All across the world, there is one sentiment that binds us together: Love.
Sure. There are people out there who populate hate and degrade us, but a common human element that unites us all (that is surprisingly forgotten about) is our ability to love.
The idea of love, consequences, and heartache is so universal that it appears in nearly every damn movie. From horror to (obviously) romance, each film that graces our screens is powered by love like a Jennifer Rush single. It’s what makes movie-going so special, feeling the visceral relationships spring off the screen and into our hearts equally.
Nestled in the heart of 1960s Lancashire, John Schlesinger’s A Kind of Loving is an opulent and terrific drama that captures the essence of love in all its purity, awkwardness, and melodrama. Starring Alan Bates and June Ritchie, the film revolves around Vic and Ingrid who work in the same factory. Vic merely wants a fling whilst Ingrid is looking for love and despite their opposite intentions, they wind up sleeping with one another. However, the relationship is about to become complicated when Ingrid becomes pregnant and the pair are forced to live with her shrewd mother. Can the couple survive their circumstances?
After a series of Kitchen Sink dramas, classic soap opera type films that are making their way back to Home Entertainment, John Schlesinger’s work is an intricate affair. Though it lingers like a daytime serial, Schlesinger is sure to pull it out of the TV episodic nature and into a flourishing and intricate romantic drama. The seed of brilliance that blooms gloriously here is the sense of realness. From the awkward and stunted beginnings of first dates to their crowded housing hampering the growth of their new relationship status, the director is sure to mirror real world sentiments that are stunningly tangible, absorbing you into the centre of the movie fantastically.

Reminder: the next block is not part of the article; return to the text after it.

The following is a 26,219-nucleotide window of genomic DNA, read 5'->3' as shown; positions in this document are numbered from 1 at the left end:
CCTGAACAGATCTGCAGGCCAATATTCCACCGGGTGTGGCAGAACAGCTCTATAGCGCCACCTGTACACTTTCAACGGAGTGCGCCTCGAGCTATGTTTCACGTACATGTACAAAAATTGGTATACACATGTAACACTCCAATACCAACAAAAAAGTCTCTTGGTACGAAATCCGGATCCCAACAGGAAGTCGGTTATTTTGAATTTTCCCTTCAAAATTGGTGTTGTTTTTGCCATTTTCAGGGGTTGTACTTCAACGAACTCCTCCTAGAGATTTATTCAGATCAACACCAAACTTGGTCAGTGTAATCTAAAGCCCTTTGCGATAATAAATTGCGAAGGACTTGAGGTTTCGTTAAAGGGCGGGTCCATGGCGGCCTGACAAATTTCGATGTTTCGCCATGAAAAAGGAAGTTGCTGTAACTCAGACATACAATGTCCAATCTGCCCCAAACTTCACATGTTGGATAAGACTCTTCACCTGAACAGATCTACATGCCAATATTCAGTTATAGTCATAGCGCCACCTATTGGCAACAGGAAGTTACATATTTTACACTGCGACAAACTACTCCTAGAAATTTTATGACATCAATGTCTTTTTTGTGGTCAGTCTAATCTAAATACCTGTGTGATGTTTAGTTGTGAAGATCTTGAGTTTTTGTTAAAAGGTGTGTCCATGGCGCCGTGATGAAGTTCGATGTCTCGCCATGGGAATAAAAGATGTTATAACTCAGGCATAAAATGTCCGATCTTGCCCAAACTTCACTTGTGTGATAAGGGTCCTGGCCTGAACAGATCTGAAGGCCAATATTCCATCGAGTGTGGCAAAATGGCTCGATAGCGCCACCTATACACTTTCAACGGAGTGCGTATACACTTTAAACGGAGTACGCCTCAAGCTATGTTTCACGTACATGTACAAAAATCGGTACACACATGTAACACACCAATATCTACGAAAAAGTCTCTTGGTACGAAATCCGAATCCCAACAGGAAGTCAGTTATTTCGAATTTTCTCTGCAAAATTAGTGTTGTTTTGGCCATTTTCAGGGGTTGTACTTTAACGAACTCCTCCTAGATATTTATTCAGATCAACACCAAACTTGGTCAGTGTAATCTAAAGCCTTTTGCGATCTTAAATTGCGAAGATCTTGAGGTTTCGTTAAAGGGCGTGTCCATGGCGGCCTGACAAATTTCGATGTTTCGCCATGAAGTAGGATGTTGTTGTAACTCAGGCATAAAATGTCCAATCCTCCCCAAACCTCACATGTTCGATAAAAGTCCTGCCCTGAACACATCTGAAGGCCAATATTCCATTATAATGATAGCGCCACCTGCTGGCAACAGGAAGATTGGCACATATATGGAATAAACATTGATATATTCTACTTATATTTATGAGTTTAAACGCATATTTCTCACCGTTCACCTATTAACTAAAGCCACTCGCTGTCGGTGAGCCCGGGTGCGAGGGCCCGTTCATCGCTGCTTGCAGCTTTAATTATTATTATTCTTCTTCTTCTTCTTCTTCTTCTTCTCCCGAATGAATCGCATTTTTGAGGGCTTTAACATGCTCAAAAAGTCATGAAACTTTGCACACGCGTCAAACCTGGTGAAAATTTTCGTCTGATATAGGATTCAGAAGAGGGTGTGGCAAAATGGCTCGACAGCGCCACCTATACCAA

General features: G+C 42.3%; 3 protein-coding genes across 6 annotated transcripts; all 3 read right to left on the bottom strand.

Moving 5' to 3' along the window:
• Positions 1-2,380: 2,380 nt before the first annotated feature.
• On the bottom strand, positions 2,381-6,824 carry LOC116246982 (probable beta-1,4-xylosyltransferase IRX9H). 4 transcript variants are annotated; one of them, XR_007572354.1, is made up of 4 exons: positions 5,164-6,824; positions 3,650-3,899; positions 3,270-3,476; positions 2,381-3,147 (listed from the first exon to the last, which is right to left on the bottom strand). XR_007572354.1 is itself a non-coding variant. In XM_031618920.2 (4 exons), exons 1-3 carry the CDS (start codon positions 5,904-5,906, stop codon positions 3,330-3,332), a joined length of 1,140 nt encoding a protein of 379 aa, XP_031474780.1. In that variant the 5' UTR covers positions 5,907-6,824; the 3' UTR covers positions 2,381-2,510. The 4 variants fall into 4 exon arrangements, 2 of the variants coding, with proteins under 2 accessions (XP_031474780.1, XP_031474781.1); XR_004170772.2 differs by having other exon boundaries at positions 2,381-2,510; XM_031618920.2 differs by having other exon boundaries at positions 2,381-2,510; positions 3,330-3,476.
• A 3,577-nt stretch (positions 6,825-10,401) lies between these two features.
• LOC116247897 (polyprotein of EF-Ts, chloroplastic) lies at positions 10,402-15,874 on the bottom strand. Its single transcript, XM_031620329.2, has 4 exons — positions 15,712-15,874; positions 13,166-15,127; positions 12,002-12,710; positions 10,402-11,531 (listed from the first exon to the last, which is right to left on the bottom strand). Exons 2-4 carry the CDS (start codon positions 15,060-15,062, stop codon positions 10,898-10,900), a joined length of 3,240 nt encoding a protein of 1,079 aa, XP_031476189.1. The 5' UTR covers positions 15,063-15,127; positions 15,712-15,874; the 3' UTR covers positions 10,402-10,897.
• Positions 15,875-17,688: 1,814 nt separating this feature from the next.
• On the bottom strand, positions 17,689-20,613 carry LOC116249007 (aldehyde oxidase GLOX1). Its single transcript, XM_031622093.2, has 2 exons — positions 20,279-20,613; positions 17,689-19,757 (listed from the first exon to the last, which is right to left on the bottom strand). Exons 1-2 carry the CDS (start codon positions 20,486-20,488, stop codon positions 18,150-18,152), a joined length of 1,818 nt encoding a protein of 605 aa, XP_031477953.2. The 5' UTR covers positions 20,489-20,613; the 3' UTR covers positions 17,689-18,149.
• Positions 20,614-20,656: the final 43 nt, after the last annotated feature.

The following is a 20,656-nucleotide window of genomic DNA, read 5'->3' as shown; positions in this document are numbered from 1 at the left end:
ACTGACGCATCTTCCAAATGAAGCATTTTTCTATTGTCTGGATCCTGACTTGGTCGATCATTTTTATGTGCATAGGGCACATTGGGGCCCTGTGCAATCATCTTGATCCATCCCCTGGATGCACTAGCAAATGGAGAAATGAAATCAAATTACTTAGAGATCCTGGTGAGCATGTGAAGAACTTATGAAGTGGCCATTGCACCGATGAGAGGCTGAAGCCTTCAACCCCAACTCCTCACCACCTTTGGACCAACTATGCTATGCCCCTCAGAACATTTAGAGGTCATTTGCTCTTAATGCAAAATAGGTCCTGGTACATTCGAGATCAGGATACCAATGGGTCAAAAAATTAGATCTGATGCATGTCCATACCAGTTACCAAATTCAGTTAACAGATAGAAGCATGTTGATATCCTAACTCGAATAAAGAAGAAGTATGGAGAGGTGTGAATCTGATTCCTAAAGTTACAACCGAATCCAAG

The pull of the two stars is what crafts and shapes the movie into a stellar and excellent affair, literally. The two have unparalleled chemistry that helps develop the realism in the core of the movie. The waifish yet kind and caring Ingrid, enhance courageously by June Ritchie. The leading actresses is matched in her talent and stamina by Alan Bates’ Vic. As the stoic yet flirty man who wishes for a lot of freedom that he can no longer have, Bates’ inner turmoil is equally as extensive as Ritchie’s. The pair feed the sorrow of their lives and try to find joy in their situations and world.
The film may have typical flaws that can come from a romantic drama but the nuanced chemistry between the leading stars and the wonderful development of the story, A Kind of Loving melts into your attention and swims through your emotions. Enthralling, absorbing, and just so excellent to watch, A Kind of Loving is a terrific endeavour to watch.
A KIND OF LOVING IS OUT ON DVD & BLU-RAY NOW!